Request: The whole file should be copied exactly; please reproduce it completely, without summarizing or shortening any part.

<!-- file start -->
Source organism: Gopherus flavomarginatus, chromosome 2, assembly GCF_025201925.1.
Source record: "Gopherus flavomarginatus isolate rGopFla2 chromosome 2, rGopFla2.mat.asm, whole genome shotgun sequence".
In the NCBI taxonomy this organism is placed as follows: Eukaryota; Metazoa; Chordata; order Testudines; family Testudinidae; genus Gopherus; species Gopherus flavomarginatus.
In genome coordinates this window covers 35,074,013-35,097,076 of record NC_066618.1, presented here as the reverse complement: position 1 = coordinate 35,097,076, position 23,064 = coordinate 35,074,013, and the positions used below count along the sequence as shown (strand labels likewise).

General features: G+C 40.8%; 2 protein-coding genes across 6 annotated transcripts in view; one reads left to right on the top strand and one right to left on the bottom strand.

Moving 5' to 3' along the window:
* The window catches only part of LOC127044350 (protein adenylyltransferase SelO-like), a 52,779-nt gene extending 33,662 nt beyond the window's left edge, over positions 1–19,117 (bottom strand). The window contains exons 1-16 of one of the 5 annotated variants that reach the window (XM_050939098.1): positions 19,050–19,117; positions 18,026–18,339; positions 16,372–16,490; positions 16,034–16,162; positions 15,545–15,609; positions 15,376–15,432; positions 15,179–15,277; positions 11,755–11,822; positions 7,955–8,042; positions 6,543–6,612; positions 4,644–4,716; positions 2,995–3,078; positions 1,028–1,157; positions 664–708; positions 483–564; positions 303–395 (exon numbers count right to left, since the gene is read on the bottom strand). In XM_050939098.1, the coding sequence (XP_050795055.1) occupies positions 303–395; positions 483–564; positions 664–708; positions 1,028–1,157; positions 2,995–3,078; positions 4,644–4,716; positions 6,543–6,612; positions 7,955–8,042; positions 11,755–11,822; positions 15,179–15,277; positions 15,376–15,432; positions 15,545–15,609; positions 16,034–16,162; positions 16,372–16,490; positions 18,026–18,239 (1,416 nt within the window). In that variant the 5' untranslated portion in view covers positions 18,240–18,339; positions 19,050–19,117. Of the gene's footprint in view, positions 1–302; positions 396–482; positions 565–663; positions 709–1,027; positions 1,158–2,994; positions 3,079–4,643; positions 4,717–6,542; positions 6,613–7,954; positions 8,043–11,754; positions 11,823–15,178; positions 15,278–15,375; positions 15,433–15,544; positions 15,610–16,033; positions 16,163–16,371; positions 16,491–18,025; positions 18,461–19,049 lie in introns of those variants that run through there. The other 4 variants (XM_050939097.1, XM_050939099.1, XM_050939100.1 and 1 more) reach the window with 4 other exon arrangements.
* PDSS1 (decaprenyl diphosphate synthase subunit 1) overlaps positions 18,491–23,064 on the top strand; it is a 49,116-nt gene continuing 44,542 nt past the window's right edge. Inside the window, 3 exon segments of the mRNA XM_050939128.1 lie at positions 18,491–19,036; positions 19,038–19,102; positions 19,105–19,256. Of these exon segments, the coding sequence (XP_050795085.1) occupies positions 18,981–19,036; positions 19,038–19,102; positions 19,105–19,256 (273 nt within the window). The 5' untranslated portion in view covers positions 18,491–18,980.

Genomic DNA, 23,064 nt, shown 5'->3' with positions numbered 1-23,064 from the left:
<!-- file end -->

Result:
Source organism: Gopherus flavomarginatus, chromosome 2, assembly GCF_025201925.1.
Source record: "Gopherus flavomarginatus isolate rGopFla2 chromosome 2, rGopFla2.mat.asm, whole genome shotgun sequence".
In the NCBI taxonomy this organism is placed as follows: Eukaryota; Metazoa; Chordata; order Testudines; family Testudinidae; genus Gopherus; species Gopherus flavomarginatus.
In genome coordinates this window covers 35,074,013-35,097,076 of record NC_066618.1, presented here as the reverse complement: position 1 = coordinate 35,097,076, position 23,064 = coordinate 35,074,013, and the positions used below count along the sequence as shown (strand labels likewise).

General features: G+C 40.8%; 2 protein-coding genes across 6 annotated transcripts in view; one reads left to right on the top strand and one right to left on the bottom strand.

Moving 5' to 3' along the window:
* The window catches only part of LOC127044350 (protein adenylyltransferase SelO-like), a 52,779-nt gene extending 33,662 nt beyond the window's left edge, over positions 1–19,117 (bottom strand). The window contains exons 1-16 of one of the 5 annotated variants that reach the window (XM_050939098.1): positions 19,050–19,117; positions 18,026–18,339; positions 16,372–16,490; positions 16,034–16,162; positions 15,545–15,609; positions 15,376–15,432; positions 15,179–15,277; positions 11,755–11,822; positions 7,955–8,042; positions 6,543–6,612; positions 4,644–4,716; positions 2,995–3,078; positions 1,028–1,157; positions 664–708; positions 483–564; positions 303–395 (exon numbers count right to left, since the gene is read on the bottom strand). In XM_050939098.1, the coding sequence (XP_050795055.1) occupies positions 303–395; positions 483–564; positions 664–708; positions 1,028–1,157; positions 2,995–3,078; positions 4,644–4,716; positions 6,543–6,612; positions 7,955–8,042; positions 11,755–11,822; positions 15,179–15,277; positions 15,376–15,432; positions 15,545–15,609; positions 16,034–16,162; positions 16,372–16,490; positions 18,026–18,239 (1,416 nt within the window). In that variant the 5' untranslated portion in view covers positions 18,240–18,339; positions 19,050–19,117. Of the gene's footprint in view, positions 1–302; positions 396–482; positions 565–663; positions 709–1,027; positions 1,158–2,994; positions 3,079–4,643; positions 4,717–6,542; positions 6,613–7,954; positions 8,043–11,754; positions 11,823–15,178; positions 15,278–15,375; positions 15,433–15,544; positions 15,610–16,033; positions 16,163–16,371; positions 16,491–18,025; positions 18,461–19,049 lie in introns of those variants that run through there. The other 4 variants (XM_050939097.1, XM_050939099.1, XM_050939100.1 and 1 more) reach the window with 4 other exon arrangements.
* PDSS1 (decaprenyl diphosphate synthase subunit 1) overlaps positions 18,491–23,064 on the top strand; it is a 49,116-nt gene continuing 44,542 nt past the window's right edge. Inside the window, 3 exon segments of the mRNA XM_050939128.1 lie at positions 18,491–19,036; positions 19,038–19,102; positions 19,105–19,256. Of these exon segments, the coding sequence (XP_050795085.1) occupies positions 18,981–19,036; positions 19,038–19,102; positions 19,105–19,256 (273 nt within the window). The 5' untranslated portion in view covers positions 18,491–18,980.

Genomic DNA, 23,064 nt, shown 5'->3' with positions numbered 1-23,064 from the left: